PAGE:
International assistance dispatched to Nepal following quake
International aid groups and governments escalated efforts to dispatch rescuers and supplies to earthquake-hit Nepal on Sunday, but severed communications and landslides in the Himalayan nation posed formidable challenges to the relief effort.
As the death toll passed 2,400, the US together with several European and Asian nations sent emergency crews to reinforce those scrambling to find survivors in the devastated capital, Kathmandu, and rural areas cut off by blocked roads and patchy phone networks.
"Roads have been damaged or blocked by landslides and communication lines are down, preventing us from reaching local Red Cross branches to get accurate information," said Jagan Chapagain, Asia Pacific director of the International Federation of the Red Cross and Red Crescent Societies (IFRC).
The IFRC said it was extremely concerned about the fate of rural villages close to the epicenter of the quake, some 80 kilometers from Kathmandu.
"We anticipate that there will be considerable destruction and loss of life," Chapaign added.
Other aid organizations responding to the emergency also struggled to assess requirements across the nation, and spoke of the fearsome effects of the quake.
"We witnessed terrible scenes of destruction — hospitals were evacuated with patients being treated on the ground outside, homes and buildings demolished and some roads cracked wide open," said Eleanor Trinchera, Caritas Australia Program Coordinator for Nepal.
Survivors slept in the open in Kathmandu overnight, braving the cold for fear of being crushed by the teetering ruins of buildings.
Hundreds of structures, including office blocks and a landmark nine-storey tower, crashed to the ground at around midday on Saturday when the 7.8-magnitude quake struck.
Meanwhile snowfalls on Saturday thwarted efforts to airlift survivors from an avalanche that hit part of Everest base camp, killing at least 17 people, although choppers started landing on Sunday.
Pope Francis said he was "deeply saddened" Saturday after hearing of the tragedy and expressed his solidarity with those affected.
The pontiff's feelings were expressed in a telegram sent by his Secretary of State Pietro Parolin to the Nepalese Catholic authorities.
"He expresses his solidarity with all affected by this disaster and assures those who grieve for deceased family members of his closeness in prayer," the statement read.
The pontiff also "offers encouragement to the civil authorities and emergency personnel as they continue their rescue efforts and assistance to those touched by this tragedy".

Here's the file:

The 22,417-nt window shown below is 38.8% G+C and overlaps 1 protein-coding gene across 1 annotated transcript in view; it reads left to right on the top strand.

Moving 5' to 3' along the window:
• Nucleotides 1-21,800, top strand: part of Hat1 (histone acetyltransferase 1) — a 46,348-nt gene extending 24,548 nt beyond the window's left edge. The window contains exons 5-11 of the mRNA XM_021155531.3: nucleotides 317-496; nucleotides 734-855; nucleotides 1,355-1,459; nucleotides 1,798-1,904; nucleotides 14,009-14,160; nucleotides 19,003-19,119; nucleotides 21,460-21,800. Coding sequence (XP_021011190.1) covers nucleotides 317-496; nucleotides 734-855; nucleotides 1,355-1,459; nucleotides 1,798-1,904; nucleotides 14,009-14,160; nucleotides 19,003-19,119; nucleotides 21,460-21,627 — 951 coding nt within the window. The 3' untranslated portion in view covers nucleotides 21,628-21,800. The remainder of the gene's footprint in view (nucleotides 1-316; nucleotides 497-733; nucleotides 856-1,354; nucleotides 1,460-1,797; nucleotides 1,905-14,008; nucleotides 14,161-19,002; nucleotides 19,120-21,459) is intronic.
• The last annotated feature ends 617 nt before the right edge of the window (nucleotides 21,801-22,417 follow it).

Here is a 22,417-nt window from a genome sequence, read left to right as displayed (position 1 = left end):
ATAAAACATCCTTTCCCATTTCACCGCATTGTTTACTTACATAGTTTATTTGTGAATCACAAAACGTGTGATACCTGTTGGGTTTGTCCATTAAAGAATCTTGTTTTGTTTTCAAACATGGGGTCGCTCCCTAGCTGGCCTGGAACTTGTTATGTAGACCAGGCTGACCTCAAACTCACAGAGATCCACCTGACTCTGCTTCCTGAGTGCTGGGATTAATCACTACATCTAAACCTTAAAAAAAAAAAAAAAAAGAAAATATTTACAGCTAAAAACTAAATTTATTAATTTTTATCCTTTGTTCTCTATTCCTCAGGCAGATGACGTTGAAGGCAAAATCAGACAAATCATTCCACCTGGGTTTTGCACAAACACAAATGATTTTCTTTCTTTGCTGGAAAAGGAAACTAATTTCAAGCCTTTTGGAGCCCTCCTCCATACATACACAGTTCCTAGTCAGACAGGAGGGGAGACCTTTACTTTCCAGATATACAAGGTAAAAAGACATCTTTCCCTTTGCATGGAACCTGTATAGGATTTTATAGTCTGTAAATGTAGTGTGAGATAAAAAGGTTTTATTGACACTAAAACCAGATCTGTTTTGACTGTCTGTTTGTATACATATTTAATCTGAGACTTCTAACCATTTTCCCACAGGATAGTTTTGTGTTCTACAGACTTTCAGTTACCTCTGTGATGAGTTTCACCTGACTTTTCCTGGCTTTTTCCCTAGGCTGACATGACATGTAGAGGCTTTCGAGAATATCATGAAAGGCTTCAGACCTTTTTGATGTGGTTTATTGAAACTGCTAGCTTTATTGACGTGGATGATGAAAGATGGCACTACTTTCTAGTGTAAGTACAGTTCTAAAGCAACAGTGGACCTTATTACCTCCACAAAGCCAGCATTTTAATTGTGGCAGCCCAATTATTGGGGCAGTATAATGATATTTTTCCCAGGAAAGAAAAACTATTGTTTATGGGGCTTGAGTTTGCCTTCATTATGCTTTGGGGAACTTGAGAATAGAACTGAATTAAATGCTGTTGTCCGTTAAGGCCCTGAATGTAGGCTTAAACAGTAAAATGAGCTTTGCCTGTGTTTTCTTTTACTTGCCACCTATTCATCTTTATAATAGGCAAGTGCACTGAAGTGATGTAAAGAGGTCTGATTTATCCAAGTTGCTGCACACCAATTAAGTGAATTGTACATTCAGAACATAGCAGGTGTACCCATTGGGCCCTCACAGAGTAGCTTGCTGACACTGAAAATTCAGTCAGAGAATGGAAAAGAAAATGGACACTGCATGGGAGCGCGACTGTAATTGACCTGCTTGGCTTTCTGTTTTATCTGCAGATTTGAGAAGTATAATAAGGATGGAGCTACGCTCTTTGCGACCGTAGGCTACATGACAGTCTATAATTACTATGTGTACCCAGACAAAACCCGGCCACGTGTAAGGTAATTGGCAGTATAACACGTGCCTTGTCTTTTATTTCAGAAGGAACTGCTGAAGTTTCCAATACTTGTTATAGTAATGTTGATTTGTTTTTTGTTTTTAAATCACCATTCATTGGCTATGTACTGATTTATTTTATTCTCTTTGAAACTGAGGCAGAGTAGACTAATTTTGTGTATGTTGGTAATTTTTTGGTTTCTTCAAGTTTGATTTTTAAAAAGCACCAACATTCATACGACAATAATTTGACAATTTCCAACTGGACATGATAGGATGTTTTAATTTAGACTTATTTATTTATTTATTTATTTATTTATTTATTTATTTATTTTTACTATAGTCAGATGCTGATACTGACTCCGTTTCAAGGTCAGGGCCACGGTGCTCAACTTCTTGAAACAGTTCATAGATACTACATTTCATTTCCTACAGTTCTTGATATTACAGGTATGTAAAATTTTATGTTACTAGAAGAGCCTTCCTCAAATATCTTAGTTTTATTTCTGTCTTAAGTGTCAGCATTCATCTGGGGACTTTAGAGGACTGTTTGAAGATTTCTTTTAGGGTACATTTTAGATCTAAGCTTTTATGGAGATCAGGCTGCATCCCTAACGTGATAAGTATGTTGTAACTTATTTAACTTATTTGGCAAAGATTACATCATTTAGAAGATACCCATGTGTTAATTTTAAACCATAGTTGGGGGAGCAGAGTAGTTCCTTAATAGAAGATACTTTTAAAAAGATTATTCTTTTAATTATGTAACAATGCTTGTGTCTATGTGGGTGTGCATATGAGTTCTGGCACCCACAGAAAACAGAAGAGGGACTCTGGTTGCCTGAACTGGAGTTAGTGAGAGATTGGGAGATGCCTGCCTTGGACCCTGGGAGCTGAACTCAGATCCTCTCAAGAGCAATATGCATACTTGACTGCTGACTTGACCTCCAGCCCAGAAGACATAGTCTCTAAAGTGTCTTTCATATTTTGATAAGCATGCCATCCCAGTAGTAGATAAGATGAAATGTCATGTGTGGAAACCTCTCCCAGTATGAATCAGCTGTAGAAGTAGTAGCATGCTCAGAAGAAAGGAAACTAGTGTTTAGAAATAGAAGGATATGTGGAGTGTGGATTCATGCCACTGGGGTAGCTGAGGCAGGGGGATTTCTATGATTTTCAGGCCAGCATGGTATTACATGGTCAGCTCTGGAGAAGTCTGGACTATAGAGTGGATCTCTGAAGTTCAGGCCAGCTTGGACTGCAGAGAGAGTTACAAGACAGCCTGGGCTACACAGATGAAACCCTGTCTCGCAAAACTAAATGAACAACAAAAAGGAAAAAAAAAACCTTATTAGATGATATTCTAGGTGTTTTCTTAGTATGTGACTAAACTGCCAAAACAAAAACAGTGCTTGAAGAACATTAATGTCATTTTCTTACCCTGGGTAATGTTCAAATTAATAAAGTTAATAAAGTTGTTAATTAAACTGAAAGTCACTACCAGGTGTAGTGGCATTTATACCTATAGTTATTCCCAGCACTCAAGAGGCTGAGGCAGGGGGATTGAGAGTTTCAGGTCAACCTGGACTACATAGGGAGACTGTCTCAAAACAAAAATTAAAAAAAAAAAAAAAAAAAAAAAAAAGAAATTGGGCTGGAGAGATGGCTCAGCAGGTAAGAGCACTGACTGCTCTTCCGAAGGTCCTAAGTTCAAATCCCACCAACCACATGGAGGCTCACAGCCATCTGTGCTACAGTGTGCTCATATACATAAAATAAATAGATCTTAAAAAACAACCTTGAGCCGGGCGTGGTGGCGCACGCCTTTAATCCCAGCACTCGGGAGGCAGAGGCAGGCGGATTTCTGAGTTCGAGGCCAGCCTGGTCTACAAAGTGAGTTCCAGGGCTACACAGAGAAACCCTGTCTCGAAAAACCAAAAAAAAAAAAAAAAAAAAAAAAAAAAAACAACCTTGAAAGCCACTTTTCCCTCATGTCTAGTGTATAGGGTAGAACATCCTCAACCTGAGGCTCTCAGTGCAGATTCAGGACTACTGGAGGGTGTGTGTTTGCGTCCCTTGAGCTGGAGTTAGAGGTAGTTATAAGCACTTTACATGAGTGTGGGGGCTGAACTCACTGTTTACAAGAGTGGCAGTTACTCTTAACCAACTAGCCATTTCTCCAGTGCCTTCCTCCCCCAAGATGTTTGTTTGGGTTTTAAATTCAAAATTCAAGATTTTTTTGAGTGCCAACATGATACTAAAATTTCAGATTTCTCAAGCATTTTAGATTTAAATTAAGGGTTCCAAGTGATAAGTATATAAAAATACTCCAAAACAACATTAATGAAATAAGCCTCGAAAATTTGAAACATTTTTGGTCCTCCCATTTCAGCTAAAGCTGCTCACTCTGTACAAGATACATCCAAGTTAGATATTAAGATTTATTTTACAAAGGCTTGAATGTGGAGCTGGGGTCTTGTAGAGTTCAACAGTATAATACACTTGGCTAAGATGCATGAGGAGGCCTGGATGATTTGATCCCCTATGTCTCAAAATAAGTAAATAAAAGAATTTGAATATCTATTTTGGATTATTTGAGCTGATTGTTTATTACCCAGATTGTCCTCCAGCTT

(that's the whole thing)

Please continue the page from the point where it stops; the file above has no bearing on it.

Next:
Secretary of State John Kerry said the United States was working closely with the Nepal government to provide assistance.
"To the people in Nepal and the region affected by this tragedy we send our heartfelt sympathies," he said.
A US disaster response team was en route to Nepal and an initial US$1 million in aid to address immediate needs had been authorized, the US Agency for International Development said.
Neighboring India dispatched two military transport planes to help with the rescue and relief efforts as it emerged that at least 47 people had died there from the effects of the massive quake.
There were similar offers from around the region, including Sri Lanka, Pakistan and, further afield, Japan.
China said it had dispatched a 62-member search and rescue team with sniffer dogs and had started work on an emergency humanitarian aid plan, state news agency Xinhua reported.
Chinese state media said 17 people had also been killed by the earthquake in Tibet.
'Urgent need' for assistance
Germany, Britain and Spain also pledged support and assistance, with Norway promising to provide 30 million krone ($3.9 million) in humanitarian aid.
British Prime Minister David Cameron said the earthquake was "shocking news" and vowed his country, which swiftly sent a team of humanitarian experts to Nepal, "will do all we can to help those caught up in it."
Israel also said it was sending an aid delegation to Nepal, including a team of paramedics and doctors.
Charity Christian Aid launched an appeal for funds and said it was working with partner agencies to reach the worst hit areas.
"It's clear from what has emerged so far that there is an urgent need for emergency shelters, food and clean drinking water, warm clothing blankets and
hygiene kits," said the group's regional emergency manager Ram Kishan in a statement. AFP
Jennifer O'Mahony for AFP
Source: ucanews.com(Apr. 26, 2015)